13. Space Mono
Geometric fuses with grotesque in this sci-fi-esque design. A fixed-width family in Regular and Bold (with italics – Regular Italic being our favourite, thanks to its wonderful descenders and serifs), Space Mono is one cool display face. As well as in headlines, use the Regular weight sparingly for short passages of text.
14. Kaushan Script
The calligraphic, energetic Kaushan is a script font that deliberately avoids typographic perfection, with slight variation in angles between verticals in characters and uneven positioning along the baseline. For a script font it’s very readable, even at small sizes – but of course we’d only recommend it for headlines, used in moderation.
15. Julius Sans One
There's more than a hint of Roman here, with a modern twist to some of the legs, making Julius Sans One a thin display font perfect for subtle, yet still impactful, headlines. Pair it with the likes of Lato Light, maybe, for a refined, low-key style.
A brush script with flourishing impact, Courgette is a medium-contrast italic-only font. Yes, you’ll want to use it larger than 40pt, but it was designed so that the low stroke contrast can even work in body text (although we’d suggest you are cautious if you take that advice).
17. Wire One
Wire One is so thin you’re not going to want to use it at anything below 12pt – and even that may be pushing legibility. It’s a lovely condensed sans, nonetheless, and its minuscule dot terminals are quite beautiful.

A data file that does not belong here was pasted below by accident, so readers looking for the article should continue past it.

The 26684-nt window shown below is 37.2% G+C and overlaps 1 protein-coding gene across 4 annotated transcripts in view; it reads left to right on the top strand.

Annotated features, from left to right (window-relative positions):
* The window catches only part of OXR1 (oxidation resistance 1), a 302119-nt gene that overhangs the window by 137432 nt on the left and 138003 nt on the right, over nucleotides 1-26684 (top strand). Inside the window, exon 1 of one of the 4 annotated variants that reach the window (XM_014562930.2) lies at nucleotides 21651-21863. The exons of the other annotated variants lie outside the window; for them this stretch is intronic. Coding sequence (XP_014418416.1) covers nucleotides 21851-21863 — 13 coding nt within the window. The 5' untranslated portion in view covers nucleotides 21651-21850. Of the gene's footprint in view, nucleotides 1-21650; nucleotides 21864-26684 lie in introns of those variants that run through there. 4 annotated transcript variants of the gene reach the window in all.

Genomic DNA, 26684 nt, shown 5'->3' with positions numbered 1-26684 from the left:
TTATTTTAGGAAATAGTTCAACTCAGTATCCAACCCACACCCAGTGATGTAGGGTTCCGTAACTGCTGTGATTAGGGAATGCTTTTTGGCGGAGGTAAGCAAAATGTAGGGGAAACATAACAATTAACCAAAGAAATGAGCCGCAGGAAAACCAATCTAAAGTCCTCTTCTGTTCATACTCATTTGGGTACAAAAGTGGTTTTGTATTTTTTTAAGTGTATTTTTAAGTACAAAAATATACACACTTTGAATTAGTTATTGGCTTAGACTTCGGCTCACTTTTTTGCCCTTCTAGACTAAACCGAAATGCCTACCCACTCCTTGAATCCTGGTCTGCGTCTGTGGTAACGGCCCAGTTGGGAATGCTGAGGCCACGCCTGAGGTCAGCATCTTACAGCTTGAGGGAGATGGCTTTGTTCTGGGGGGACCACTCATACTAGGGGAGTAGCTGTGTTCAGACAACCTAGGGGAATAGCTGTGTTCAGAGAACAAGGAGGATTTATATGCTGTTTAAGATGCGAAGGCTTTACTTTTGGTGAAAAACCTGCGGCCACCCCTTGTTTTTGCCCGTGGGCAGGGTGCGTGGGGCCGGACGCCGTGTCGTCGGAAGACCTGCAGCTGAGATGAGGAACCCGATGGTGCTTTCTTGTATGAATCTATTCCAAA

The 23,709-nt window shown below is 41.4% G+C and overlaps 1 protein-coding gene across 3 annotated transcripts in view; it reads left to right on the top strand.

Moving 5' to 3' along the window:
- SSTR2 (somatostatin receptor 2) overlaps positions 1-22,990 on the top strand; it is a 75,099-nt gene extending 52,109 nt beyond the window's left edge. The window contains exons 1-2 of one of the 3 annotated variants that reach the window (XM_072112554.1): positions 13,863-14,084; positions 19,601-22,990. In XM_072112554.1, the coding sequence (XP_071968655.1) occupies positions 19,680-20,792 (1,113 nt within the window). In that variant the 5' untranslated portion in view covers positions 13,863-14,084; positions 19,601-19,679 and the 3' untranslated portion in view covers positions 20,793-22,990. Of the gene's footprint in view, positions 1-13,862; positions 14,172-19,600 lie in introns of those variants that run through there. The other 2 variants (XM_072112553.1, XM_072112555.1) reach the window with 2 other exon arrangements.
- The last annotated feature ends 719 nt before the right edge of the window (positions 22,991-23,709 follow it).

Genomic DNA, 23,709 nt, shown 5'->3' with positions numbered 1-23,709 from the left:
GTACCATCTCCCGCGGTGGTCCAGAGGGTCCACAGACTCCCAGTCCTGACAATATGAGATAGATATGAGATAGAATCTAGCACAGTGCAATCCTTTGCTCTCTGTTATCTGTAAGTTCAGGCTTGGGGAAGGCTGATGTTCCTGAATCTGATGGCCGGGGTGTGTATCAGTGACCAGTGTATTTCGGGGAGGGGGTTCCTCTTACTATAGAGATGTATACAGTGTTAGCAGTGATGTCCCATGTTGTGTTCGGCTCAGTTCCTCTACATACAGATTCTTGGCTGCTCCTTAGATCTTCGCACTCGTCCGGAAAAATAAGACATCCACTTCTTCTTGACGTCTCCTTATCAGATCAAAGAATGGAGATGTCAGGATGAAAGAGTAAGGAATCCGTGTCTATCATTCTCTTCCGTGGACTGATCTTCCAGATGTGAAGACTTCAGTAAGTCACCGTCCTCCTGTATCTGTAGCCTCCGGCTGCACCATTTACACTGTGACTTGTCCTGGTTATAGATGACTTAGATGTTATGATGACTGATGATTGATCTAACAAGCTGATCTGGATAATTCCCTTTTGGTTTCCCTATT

This is one behemoth of a free typeface. It comprises Roman, Italic, Infant, Infant Italic, Garamond, Garamond Italic, Upright Cursive, Small Caps, and Unicase; and five weights – Light, Regular, Medium, SemiBold and Bold. You could easily build a whole style around this Claude Garamond-inspired number.
There’s a touch of avant-garde in this display font, inspired by the capital letterforms from the deco posters of Hungarian artist Robert Berény for Modiano. While the lowercase ‘e’ may be a little sharp for some, it’s without doubt an arresting font when used at large point sizes.
20. Bungee Shade
If you want ultimate impact with your headlines – and even a start for your graphic projects – Bungee Shade is a great shout. Bungee is a celebration of urban signage, and Shade is just one of five variants. Check out the regular Bungee for a less extravagant, yet still impactful display font (and Bungee Inline for a lovely reversal of Shade).
21. Amatic SC
‘Hand-drawn’ and ‘web fonts’ don’t often go together in the same sentence, but Amatic SC (small caps) is undoubtedly one of the better open source offerings out there. Use it sparingly in both headlines and shorter measures of text for a crafty feel.
Roboto is one of the most common open source web fonts out there (used on over 16,000,000 sites worldwide), and for good reason. It's a surprisingly rhythmic sans that can be used alongside Roboto Condensed and Roboto Slab for a consistent, contemporary style.
A geometric slab, Arvo is equally at home in print as it is on screen – as long as you’re using it for headlines, that is. Arvo is hugely legible at any size over 30pt, and – particularly in the Bold weight – a font that will stop your viewers in their tracks.